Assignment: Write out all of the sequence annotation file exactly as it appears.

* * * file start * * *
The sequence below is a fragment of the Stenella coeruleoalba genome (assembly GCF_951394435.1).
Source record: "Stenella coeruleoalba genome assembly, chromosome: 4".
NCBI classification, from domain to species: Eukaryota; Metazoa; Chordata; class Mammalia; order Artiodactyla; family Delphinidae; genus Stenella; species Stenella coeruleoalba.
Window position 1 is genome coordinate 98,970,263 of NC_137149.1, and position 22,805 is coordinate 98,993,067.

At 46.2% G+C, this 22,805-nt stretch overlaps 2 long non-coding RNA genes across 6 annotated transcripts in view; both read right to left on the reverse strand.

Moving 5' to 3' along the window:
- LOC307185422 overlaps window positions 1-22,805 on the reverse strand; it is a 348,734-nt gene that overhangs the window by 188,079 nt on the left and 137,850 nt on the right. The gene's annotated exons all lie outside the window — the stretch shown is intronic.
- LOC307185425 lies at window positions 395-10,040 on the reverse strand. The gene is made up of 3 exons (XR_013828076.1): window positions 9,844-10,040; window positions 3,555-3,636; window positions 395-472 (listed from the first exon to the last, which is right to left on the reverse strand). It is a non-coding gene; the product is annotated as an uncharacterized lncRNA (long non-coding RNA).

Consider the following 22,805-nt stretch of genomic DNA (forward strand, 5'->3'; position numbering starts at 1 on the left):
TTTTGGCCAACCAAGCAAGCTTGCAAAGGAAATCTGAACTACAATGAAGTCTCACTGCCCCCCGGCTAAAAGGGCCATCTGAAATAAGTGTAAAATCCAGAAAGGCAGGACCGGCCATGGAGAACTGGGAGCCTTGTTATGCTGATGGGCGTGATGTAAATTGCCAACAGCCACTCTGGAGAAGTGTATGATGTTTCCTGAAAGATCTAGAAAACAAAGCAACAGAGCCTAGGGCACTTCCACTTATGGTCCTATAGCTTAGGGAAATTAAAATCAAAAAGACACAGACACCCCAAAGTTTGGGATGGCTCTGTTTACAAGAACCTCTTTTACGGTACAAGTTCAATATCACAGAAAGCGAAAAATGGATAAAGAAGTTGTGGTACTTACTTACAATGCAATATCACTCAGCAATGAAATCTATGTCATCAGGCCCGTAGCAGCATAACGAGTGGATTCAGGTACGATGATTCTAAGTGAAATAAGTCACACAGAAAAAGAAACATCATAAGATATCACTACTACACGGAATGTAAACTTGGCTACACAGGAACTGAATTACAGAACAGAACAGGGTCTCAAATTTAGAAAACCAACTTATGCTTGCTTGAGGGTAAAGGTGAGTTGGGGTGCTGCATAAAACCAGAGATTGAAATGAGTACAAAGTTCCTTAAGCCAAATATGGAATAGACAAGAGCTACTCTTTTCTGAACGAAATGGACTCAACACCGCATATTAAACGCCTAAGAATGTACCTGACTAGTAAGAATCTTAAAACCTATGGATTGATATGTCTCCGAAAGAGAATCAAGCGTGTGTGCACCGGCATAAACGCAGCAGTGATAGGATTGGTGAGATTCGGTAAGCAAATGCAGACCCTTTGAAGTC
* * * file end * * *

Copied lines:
The sequence below is a fragment of the Stenella coeruleoalba genome (assembly GCF_951394435.1).
Source record: "Stenella coeruleoalba genome assembly, chromosome: 4".
NCBI classification, from domain to species: Eukaryota; Metazoa; Chordata; class Mammalia; order Artiodactyla; family Delphinidae; genus Stenella; species Stenella coeruleoalba.
Window position 1 is genome coordinate 98,970,263 of NC_137149.1, and position 22,805 is coordinate 98,993,067.

At 46.2% G+C, this 22,805-nt stretch overlaps 2 long non-coding RNA genes across 6 annotated transcripts in view; both read right to left on the reverse strand.

Moving 5' to 3' along the window:
- LOC307185422 overlaps window positions 1-22,805 on the reverse strand; it is a 348,734-nt gene that overhangs the window by 188,079 nt on the left and 137,850 nt on the right. The gene's annotated exons all lie outside the window — the stretch shown is intronic.
- LOC307185425 lies at window positions 395-10,040 on the reverse strand. The gene is made up of 3 exons (XR_013828076.1): window positions 9,844-10,040; window positions 3,555-3,636; window positions 395-472 (listed from the first exon to the last, which is right to left on the reverse strand). It is a non-coding gene; the product is annotated as an uncharacterized lncRNA (long non-coding RNA).

Consider the following 22,805-nt stretch of genomic DNA (forward strand, 5'->3'; position numbering starts at 1 on the left):
TTTTGGCCAACCAAGCAAGCTTGCAAAGGAAATCTGAACTACAATGAAGTCTCACTGCCCCCCGGCTAAAAGGGCCATCTGAAATAAGTGTAAAATCCAGAAAGGCAGGACCGGCCATGGAGAACTGGGAGCCTTGTTATGCTGATGGGCGTGATGTAAATTGCCAACAGCCACTCTGGAGAAGTGTATGATGTTTCCTGAAAGATCTAGAAAACAAAGCAACAGAGCCTAGGGCACTTCCACTTATGGTCCTATAGCTTAGGGAAATTAAAATCAAAAAGACACAGACACCCCAAAGTTTGGGATGGCTCTGTTTACAAGAACCTCTTTTACGGTACAAGTTCAATATCACAGAAAGCGAAAAATGGATAAAGAAGTTGTGGTACTTACTTACAATGCAATATCACTCAGCAATGAAATCTATGTCATCAGGCCCGTAGCAGCATAACGAGTGGATTCAGGTACGATGATTCTAAGTGAAATAAGTCACACAGAAAAAGAAACATCATAAGATATCACTACTACACGGAATGTAAACTTGGCTACACAGGAACTGAATTACAGAACAGAACAGGGTCTCAAATTTAGAAAACCAACTTATGCTTGCTTGAGGGTAAAGGTGAGTTGGGGTGCTGCATAAAACCAGAGATTGAAATGAGTACAAAGTTCCTTAAGCCAAATATGGAATAGACAAGAGCTACTCTTTTCTGAACGAAATGGACTCAACACCGCATATTAAACGCCTAAGAATGTACCTGACTAGTAAGAATCTTAAAACCTATGGATTGATATGTCTCCGAAAGAGAATCAAGCGTGTGTGCACCGGCATAAACGCAGCAGTGATAGGATTGGTGAGATTCGGTAAGCAAATGCAGACCCTTTGAAGTC